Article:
We invite the public to do such searches, there is valuable pertinent information out there that citizens living in and around Puppy Mills need to know.
Good luck and stay well.
Concentrated Animal Feeding Operations
Definition by the Environmental Protection Agency
Animal Feeding Operations (AFOs) are agricultural operations where animals are kept and raised in confined situations. AFOs congregate animals, feed, manure and urine, dead animals, and production operations on a small land area. Feed is brought to the animals rather than the animals grazing or otherwise seeking feed in pastures, fields, or on rangeland.
Borough council members, who were concerned the biosolids might contaminate municipal wells, ratify the deal.
March 18, 2008 By Michelle Park Reading Eagle http://list.web.net/archives/sludgewatch-l/2008-March/003552.html
Kutztown, PA - The Maxatawny Township farmers who sparked concern because they were using sewage sludge and slaughterhouse waste for fertilizer have agreed to stop.
Kutztown Borough Council ratified an agreement with farmers Elmer Zimmerman, Ammon Zimmerman Sr. and Ammon Zimmerman Jr. at its meeting Tuesday night. It stipulates that the farmers cannot have the sludge and waste materials delivered to their farms without the written consent of Kutztown. If they do, borough officials can pursue legal action, Borough Manager Jaymes A. Vettraino said.
The farmers can spread the materials that already have been delivered to their properties, he added. Reached by phone Tuesday, a woman who said she was Ammon Zimmerman Jr.’s wife confirmed the agreement. She said the materials were spread mostly on two farms. “We decided we can’t have sludge and good neighbors, so we picked the good neighbors” said the woman, who would not give her name.
The biosolids have been spread on at least one of the Zimmerman farms since 2006, said Mark D. Reider, the state technical service director for Synagro Technologies Inc., the Houston-based company that hauls and spreads the materials.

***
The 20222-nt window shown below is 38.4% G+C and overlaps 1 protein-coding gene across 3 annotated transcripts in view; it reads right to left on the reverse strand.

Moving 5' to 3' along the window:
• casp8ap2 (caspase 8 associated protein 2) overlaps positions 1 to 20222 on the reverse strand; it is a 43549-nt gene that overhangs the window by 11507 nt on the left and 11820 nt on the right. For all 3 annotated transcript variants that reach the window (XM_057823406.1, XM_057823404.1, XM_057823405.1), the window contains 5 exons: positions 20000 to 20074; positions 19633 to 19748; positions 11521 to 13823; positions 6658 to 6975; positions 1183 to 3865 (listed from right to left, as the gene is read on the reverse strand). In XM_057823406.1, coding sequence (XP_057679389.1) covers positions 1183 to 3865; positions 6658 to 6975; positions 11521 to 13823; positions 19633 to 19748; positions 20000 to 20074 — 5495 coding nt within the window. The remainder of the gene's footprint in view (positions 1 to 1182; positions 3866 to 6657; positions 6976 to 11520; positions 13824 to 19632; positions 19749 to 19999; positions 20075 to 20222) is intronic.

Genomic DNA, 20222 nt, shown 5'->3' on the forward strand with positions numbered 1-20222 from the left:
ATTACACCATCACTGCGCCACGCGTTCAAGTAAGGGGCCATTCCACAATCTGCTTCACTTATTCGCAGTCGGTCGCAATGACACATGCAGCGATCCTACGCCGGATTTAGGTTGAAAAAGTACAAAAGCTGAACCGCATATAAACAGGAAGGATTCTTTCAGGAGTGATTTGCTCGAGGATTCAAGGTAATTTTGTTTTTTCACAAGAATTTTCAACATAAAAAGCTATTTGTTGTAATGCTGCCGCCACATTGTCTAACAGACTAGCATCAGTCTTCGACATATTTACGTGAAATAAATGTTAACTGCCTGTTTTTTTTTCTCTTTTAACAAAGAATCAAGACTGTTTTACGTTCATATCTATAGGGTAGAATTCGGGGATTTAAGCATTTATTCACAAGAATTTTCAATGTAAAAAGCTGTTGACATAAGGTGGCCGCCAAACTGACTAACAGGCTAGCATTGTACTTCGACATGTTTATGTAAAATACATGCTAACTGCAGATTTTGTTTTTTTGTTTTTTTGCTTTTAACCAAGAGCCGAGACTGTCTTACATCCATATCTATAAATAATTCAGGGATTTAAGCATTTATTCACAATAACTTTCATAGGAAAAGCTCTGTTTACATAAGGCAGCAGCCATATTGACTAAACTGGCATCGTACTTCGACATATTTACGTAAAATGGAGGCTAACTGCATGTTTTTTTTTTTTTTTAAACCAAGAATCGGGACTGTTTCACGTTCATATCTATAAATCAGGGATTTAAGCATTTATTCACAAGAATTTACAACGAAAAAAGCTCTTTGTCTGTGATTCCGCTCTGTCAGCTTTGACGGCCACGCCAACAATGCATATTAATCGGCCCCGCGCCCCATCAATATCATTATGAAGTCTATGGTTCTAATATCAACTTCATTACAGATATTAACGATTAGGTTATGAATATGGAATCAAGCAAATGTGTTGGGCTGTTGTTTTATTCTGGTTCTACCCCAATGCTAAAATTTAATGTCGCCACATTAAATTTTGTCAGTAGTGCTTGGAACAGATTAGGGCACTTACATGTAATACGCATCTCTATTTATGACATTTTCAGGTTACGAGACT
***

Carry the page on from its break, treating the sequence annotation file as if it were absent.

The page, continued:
A public outcry began last August when neighbors found out the biosolids were being applied. Since then, Kutztown and Maxatawny Township officials have publicly said they wanted the farmers to stop using the materials.
Vettraino said the concern in Kutztown was that the materials could contaminate the borough's well water supply, which serves about 20,000 people. The wellheads are about 1,000 feet from the farms. “We certainly appreciate ... their offer to discontinue,” he said. Maxatawny Township resident Bernadette A. Ward does, too. She lives next to one of the farms. “That’s really good news for us” she said. “It means with summer coming up, we’ll be able to go outside ... without having that horrendous, horrendous smell.”
Ward, however, is concerned the agreement is merely a Band-Aid. "There's nothing to stop another farmer getting into an agreement with Synagro," she said, noting that neither the township nor the borough can force a farmer to stop using biosolids.
The Pennsylvania Department of Environmental Protection regulates the land application of biosolids in the state. Reider said he thinks the Zimmermans have ended their participation with Synagro as a result of newspaper articles and harassment by neighbors. “It’s always up to our farmers to participate in our program,” he said, adding that Synagro does not require contracts. “That’s the way it goes.”
Please read these important articles concerning your health:
- Carcass-disposal change sparks health concerns
- E-Coli by the Division of Foodborne, Bacterial and Mycotic Diseases (DFBMD)
- Dog Waste Poses Threat to Water
- EPA Report on Ground Water and Drinking Water
- FOX News: Amish Farmer Says Milk Law Contrary to Religious Beliefs
- Warning Letter to Lancaster County Residents
- Probing cancer clusters: 'A rough road to hoe'
- Digestive Disorders